Put together, these five crises have taxed the bandwidth and capacity of Europe’s political leadership, foreign affairs and security departments to the limit. Major political, legal and institutional steps to improve Europe’s external borders, such as the transformation of FRONTEX into a genuine European border guard or the creation of a genuine European asylum system, are simply beyond the realm of what is feasible today for governments that are under serious pressure from domestic politics and international events. Even if Europe was not as exhausted as it is, the hope that the West could solve the issues afflicting the Middle East did not survive the 2011 intervention in Libya and the failure of the Arab Spring. With large numbers of refugees coming from Afghanistan, Pakistan and sub-Saharan Africa, reducing migration at its source is also easier said than done.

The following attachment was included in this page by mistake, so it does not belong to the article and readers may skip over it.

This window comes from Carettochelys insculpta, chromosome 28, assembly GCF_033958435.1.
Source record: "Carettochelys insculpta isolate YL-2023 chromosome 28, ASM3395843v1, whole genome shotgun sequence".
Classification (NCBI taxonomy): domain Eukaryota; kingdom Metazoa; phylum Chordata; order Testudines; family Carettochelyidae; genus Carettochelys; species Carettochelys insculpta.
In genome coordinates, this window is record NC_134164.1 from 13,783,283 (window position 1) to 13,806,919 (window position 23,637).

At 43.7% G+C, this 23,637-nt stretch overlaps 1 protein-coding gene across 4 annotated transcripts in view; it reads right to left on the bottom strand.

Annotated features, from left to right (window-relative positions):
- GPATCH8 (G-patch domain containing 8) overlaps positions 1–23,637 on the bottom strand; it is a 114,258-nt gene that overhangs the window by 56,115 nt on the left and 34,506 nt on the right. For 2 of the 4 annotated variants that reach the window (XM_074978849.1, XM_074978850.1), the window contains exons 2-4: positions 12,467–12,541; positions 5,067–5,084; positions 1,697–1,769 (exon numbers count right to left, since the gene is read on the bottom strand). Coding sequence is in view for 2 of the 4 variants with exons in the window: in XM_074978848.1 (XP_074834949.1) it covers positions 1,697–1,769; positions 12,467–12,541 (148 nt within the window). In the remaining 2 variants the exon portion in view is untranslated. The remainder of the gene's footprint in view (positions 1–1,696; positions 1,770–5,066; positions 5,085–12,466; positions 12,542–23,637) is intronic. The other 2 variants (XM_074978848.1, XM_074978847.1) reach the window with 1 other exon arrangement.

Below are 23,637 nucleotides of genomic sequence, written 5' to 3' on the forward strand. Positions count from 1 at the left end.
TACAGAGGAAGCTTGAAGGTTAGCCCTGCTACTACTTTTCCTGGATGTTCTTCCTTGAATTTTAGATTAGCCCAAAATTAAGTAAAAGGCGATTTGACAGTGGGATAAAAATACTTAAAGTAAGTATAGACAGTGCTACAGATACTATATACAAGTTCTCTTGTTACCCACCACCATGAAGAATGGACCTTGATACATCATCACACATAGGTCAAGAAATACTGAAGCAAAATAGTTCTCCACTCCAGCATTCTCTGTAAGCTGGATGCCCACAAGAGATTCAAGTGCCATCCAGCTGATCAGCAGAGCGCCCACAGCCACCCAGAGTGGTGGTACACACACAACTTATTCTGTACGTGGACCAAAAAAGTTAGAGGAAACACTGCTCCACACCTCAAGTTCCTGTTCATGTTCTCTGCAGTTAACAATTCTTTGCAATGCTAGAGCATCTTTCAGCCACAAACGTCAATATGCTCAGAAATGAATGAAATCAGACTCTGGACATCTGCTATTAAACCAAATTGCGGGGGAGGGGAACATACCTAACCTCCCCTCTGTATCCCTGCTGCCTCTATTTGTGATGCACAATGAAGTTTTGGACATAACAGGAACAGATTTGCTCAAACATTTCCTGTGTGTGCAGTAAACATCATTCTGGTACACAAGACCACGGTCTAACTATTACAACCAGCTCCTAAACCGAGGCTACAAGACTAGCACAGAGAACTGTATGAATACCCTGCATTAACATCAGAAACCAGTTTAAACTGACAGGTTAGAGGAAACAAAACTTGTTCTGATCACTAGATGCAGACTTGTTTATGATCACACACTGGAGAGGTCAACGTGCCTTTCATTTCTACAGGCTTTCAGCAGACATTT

Muddling through is thus the best that Europe can do, hoping that the agreement with Turkey to take in returned refugees will hold; that naval patrols and supporting the Libyan national government may stabilise that country; and that if need be, Greece can be paid off to become a holding pen for Europe’s refugees with the debt relief that it so desperately needs. The immediate crisis may have abated but the outcome remains uncertain and the stakes huge: both for Europe and for the refugees who are so desperate to seek shelter on its shores.
Stephan Frühling is an Associate Professor in the Strategic and Defence Studies Centre of the Australian National University and is a visiting fellow at the ANU Centre for European Studies. This text is based on his presentation at the AIIA ACT’s 25 May event “From Damascus to Berlin: Europe and the Syria Refugee Crisis”. This article is published under a Creative Commons Licence and may be republished with attribution.
Published June 2, 2016